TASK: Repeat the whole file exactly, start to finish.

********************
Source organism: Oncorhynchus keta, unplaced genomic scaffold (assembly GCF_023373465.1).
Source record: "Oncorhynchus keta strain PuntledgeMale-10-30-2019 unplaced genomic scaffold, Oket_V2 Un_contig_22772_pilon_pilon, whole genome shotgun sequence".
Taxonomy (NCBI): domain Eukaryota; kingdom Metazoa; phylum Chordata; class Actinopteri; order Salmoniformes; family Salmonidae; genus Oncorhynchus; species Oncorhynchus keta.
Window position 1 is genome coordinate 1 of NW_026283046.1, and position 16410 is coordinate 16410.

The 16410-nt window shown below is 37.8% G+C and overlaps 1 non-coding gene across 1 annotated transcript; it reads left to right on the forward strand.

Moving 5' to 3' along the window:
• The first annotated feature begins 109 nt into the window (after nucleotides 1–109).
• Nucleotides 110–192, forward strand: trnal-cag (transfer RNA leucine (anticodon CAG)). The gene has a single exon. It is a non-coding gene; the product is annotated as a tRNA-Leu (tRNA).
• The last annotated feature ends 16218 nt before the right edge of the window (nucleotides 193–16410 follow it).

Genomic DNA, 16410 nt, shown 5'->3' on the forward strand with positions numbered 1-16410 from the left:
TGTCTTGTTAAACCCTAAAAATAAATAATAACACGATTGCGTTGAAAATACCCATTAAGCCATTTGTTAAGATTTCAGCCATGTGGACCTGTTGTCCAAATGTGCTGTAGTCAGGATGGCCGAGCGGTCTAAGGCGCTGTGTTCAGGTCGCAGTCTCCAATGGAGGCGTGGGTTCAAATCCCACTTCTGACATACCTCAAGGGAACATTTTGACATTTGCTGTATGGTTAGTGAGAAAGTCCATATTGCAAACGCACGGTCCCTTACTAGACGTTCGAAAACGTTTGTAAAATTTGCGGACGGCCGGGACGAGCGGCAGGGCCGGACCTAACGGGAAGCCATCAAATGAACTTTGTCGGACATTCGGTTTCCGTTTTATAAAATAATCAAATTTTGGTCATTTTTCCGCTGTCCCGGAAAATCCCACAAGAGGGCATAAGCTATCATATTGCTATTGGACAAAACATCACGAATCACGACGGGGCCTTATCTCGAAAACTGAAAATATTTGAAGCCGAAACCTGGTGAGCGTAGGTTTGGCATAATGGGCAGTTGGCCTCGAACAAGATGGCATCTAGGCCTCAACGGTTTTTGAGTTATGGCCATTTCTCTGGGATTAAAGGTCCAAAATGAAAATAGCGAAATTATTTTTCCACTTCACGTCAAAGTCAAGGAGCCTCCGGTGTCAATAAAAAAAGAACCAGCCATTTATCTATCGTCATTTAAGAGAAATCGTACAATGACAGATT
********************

Source organism: Oncorhynchus keta, unplaced genomic scaffold (assembly GCF_023373465.1).
Source record: "Oncorhynchus keta strain PuntledgeMale-10-30-2019 unplaced genomic scaffold, Oket_V2 Un_contig_22772_pilon_pilon, whole genome shotgun sequence".
Taxonomy (NCBI): domain Eukaryota; kingdom Metazoa; phylum Chordata; class Actinopteri; order Salmoniformes; family Salmonidae; genus Oncorhynchus; species Oncorhynchus keta.
Window position 1 is genome coordinate 1 of NW_026283046.1, and position 16410 is coordinate 16410.

The 16410-nt window shown below is 37.8% G+C and overlaps 1 non-coding gene across 1 annotated transcript; it reads left to right on the forward strand.

Moving 5' to 3' along the window:
• The first annotated feature begins 109 nt into the window (after nucleotides 1–109).
• Nucleotides 110–192, forward strand: trnal-cag (transfer RNA leucine (anticodon CAG)). The gene has a single exon. It is a non-coding gene; the product is annotated as a tRNA-Leu (tRNA).
• The last annotated feature ends 16218 nt before the right edge of the window (nucleotides 193–16410 follow it).

Genomic DNA, 16410 nt, shown 5'->3' on the forward strand with positions numbered 1-16410 from the left:
TGTCTTGTTAAACCCTAAAAATAAATAATAACACGATTGCGTTGAAAATACCCATTAAGCCATTTGTTAAGATTTCAGCCATGTGGACCTGTTGTCCAAATGTGCTGTAGTCAGGATGGCCGAGCGGTCTAAGGCGCTGTGTTCAGGTCGCAGTCTCCAATGGAGGCGTGGGTTCAAATCCCACTTCTGACATACCTCAAGGGAACATTTTGACATTTGCTGTATGGTTAGTGAGAAAGTCCATATTGCAAACGCACGGTCCCTTACTAGACGTTCGAAAACGTTTGTAAAATTTGCGGACGGCCGGGACGAGCGGCAGGGCCGGACCTAACGGGAAGCCATCAAATGAACTTTGTCGGACATTCGGTTTCCGTTTTATAAAATAATCAAATTTTGGTCATTTTTCCGCTGTCCCGGAAAATCCCACAAGAGGGCATAAGCTATCATATTGCTATTGGACAAAACATCACGAATCACGACGGGGCCTTATCTCGAAAACTGAAAATATTTGAAGCCGAAACCTGGTGAGCGTAGGTTTGGCATAATGGGCAGTTGGCCTCGAACAAGATGGCATCTAGGCCTCAACGGTTTTTGAGTTATGGCCATTTCTCTGGGATTAAAGGTCCAAAATGAAAATAGCGAAATTATTTTTCCACTTCACGTCAAAGTCAAGGAGCCTCCGGTGTCAATAAAAAAAGAACCAGCCATTTATCTATCGTCATTTAAGAGAAATCGTACAATGACAGATT